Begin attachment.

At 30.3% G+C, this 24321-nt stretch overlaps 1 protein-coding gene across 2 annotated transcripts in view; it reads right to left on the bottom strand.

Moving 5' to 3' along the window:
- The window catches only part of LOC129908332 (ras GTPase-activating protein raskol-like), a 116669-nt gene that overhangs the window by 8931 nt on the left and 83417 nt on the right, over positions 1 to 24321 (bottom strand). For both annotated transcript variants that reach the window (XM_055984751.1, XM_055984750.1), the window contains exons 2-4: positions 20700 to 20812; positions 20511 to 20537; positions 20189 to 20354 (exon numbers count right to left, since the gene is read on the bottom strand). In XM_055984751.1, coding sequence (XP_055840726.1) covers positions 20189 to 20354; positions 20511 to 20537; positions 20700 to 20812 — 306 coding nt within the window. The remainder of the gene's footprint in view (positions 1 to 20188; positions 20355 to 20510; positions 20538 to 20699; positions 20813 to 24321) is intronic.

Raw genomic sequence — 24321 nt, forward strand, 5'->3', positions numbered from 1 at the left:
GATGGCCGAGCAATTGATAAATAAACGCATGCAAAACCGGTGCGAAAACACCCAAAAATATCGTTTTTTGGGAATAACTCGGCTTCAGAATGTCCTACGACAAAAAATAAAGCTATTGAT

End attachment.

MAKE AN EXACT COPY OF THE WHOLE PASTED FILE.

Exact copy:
At 30.3% G+C, this 24321-nt stretch overlaps 1 protein-coding gene across 2 annotated transcripts in view; it reads right to left on the bottom strand.

Moving 5' to 3' along the window:
- The window catches only part of LOC129908332 (ras GTPase-activating protein raskol-like), a 116669-nt gene that overhangs the window by 8931 nt on the left and 83417 nt on the right, over positions 1 to 24321 (bottom strand). For both annotated transcript variants that reach the window (XM_055984751.1, XM_055984750.1), the window contains exons 2-4: positions 20700 to 20812; positions 20511 to 20537; positions 20189 to 20354 (exon numbers count right to left, since the gene is read on the bottom strand). In XM_055984751.1, coding sequence (XP_055840726.1) covers positions 20189 to 20354; positions 20511 to 20537; positions 20700 to 20812 — 306 coding nt within the window. The remainder of the gene's footprint in view (positions 1 to 20188; positions 20355 to 20510; positions 20538 to 20699; positions 20813 to 24321) is intronic.

Raw genomic sequence — 24321 nt, forward strand, 5'->3', positions numbered from 1 at the left:
GATGGCCGAGCAATTGATAAATAAACGCATGCAAAACCGGTGCGAAAACACCCAAAAATATCGTTTTTTGGGAATAACTCGGCTTCAGAATGTCCTACGACAAAAAATAAAGCTATTGAT